What gauge and type of wire do you recommend (not aluminum) to run a 100A subpanel about 100ish feet from my basement to the attic?
What brands of panels do you guys prefer? I currently have a Murray/Siemens. I prefer to purchase one that is Made in the USA. I would also prefer if they sell it at Home Depot since that is easy for me to go to and get breakers/accessories.

Thank you!
 
  #56  
Old 04-24-12, 05:51 AM
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I created a new thread for my subpanel questions here to prevent this thread from becoming 10 pages long. Thanks!
 
  #57  
Old 05-23-12, 08:52 PM
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Hello all,

I have a question going back to my original post about the double oven. Is it ok for the junction box for the double oven to be placed in the cabinet where the double oven gets installed? The double oven would have to be removed in order to get access to it. That is how it was installed originally but I want to find out if that is code compliant. Thank you.
 
  #58  
Old 05-25-12, 05:53 PM
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Any thoughts?
 
  #59  
Old 05-25-12, 07:38 PM
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Is it ok for the junction box for the double oven to be placed in the cabinet where the double oven gets installed?
That's where I usually see them - must be code compliant.
 

Last edited by Nashkat1; 05-26-12 at 06:26 AM.
  #60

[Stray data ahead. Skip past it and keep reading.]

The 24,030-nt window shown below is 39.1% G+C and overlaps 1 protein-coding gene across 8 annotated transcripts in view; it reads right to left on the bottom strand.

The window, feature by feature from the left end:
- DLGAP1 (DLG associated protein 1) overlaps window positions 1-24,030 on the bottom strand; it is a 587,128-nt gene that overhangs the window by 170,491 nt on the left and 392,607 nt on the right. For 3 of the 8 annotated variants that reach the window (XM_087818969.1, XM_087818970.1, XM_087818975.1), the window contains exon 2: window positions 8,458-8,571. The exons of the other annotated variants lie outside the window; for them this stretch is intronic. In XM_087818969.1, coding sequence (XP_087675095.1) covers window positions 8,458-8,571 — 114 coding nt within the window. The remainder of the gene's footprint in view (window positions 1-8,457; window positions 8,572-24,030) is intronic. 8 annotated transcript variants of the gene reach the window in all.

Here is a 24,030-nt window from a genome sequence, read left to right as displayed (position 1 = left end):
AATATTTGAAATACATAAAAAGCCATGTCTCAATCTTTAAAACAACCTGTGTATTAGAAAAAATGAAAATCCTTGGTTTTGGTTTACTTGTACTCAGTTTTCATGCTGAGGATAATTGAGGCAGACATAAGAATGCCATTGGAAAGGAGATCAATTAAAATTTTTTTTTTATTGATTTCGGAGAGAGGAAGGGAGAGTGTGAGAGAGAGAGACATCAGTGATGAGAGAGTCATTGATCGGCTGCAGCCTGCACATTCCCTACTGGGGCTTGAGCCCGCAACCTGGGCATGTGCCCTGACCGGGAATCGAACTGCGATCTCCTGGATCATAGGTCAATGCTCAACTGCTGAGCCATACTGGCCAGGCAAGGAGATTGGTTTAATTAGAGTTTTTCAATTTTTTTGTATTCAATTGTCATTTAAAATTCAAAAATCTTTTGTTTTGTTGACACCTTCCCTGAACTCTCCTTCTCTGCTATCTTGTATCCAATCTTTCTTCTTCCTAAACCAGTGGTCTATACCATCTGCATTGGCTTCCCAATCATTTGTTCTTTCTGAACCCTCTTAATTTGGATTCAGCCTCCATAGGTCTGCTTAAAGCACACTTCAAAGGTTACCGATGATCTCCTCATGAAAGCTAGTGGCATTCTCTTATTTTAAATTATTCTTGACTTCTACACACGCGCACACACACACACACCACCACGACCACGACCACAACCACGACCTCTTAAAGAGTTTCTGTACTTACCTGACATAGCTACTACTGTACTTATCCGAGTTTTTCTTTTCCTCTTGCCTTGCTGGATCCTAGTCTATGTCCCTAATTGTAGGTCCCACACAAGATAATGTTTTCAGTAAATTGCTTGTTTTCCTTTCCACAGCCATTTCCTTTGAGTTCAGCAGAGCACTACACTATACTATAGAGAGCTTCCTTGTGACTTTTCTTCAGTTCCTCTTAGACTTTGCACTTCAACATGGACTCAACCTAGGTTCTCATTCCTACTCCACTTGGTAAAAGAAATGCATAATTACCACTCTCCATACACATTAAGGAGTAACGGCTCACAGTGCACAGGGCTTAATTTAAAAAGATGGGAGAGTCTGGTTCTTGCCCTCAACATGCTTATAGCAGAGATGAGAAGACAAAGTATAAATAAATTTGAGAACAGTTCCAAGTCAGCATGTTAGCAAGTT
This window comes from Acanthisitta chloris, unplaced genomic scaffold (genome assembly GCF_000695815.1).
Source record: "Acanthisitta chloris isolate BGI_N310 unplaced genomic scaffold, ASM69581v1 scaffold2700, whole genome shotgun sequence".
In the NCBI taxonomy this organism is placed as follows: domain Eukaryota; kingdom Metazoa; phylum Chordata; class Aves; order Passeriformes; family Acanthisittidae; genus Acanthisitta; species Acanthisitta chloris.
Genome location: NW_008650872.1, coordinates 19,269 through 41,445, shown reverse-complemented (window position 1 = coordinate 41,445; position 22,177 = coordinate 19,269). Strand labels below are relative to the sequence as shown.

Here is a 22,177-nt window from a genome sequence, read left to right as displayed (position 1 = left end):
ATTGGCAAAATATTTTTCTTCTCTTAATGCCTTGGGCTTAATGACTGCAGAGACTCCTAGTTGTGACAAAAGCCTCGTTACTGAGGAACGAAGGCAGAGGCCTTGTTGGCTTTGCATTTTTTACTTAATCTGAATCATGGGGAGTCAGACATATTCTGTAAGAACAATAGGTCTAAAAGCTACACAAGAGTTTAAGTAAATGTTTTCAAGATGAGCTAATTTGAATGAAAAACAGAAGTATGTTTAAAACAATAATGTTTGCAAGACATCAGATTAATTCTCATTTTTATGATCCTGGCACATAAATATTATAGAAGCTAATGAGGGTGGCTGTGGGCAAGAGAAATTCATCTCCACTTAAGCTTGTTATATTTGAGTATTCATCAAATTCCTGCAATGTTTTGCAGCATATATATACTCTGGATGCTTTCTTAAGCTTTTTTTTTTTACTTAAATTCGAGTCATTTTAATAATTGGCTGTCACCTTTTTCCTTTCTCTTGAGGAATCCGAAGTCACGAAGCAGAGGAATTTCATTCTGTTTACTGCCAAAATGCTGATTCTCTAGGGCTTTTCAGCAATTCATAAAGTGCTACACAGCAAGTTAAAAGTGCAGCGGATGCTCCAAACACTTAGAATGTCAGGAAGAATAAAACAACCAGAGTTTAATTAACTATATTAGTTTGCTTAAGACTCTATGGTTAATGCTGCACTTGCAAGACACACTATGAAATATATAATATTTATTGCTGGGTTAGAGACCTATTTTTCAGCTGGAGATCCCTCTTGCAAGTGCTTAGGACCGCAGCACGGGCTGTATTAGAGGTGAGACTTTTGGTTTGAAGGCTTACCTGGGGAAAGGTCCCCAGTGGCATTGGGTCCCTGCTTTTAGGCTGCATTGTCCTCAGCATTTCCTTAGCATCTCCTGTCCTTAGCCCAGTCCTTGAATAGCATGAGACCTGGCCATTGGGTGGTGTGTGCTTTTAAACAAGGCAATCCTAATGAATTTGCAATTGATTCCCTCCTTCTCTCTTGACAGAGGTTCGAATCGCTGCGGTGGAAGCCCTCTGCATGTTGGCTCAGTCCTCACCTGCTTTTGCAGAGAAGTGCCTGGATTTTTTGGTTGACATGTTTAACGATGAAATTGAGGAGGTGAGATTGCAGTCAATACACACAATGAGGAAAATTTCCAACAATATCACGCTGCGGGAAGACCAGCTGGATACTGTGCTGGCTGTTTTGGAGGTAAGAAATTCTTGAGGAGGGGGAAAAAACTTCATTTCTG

Old 05-26-12, 04:55 AM
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Two circuit breakers are now not in use. I set them to the off position and labeled them as NOT IN USE at the breaker, but I'm not sure if I am supposed to pull the breakers out and somehow cap those two empty spaces. What is the recommended method for dealing with disconnected breakers?
Normally you would either leave the unused breakers in place and mark them as "Spare" or remove them and install panel blanks. I'd just leave them in the panel.
 
  #61  
Old 07-01-12, 06:50 PM
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Wow, this was informative. In answer to the question of having the box in back of the double oven I would have to put in my 2 cents. I just installed a double oven and it weighs nearly 300 pounds. I know being a girly-girl I cannot get it out by myself and since I don't even weigh half of the oven, the only way to get to the electric would be to slide the oven out onto something the same height. My box is in a cabinet next to the oven.

Based on this post, I think I know my plan of action. The house had a coil electric cooktop - yuck - and a micro/oven combo. Both appliances were connected to the same 50 amp. I have now installed a 5 burner induction and a double oven. The cooktop says 50 amp and the double oven is 40 amp. Currently both are connected to 50 amp 6-3 aluminum because I had to get them operational. I NEVER put a load on both appliances but need to get it situated before Thanksgiving and Christmas because I can see having everything going then.

Based on what you guys were saying, I should run two copper lines and then I should be good to go. Thanks to the poster and to all who responded. Now I will adjust my plans accordingly and get the permit.
 
  #62  
Old 07-01-12, 07:05 PM
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Welcome to the forums!

In general, it leads to more clarity and more focused discussion to start a new thread rather than add on to one that has been quiet for awhile. But I can see how the discussion here really matched the questions you came in with. Is there anything you'd still like to discuss, or are you feeling pretty complete for now?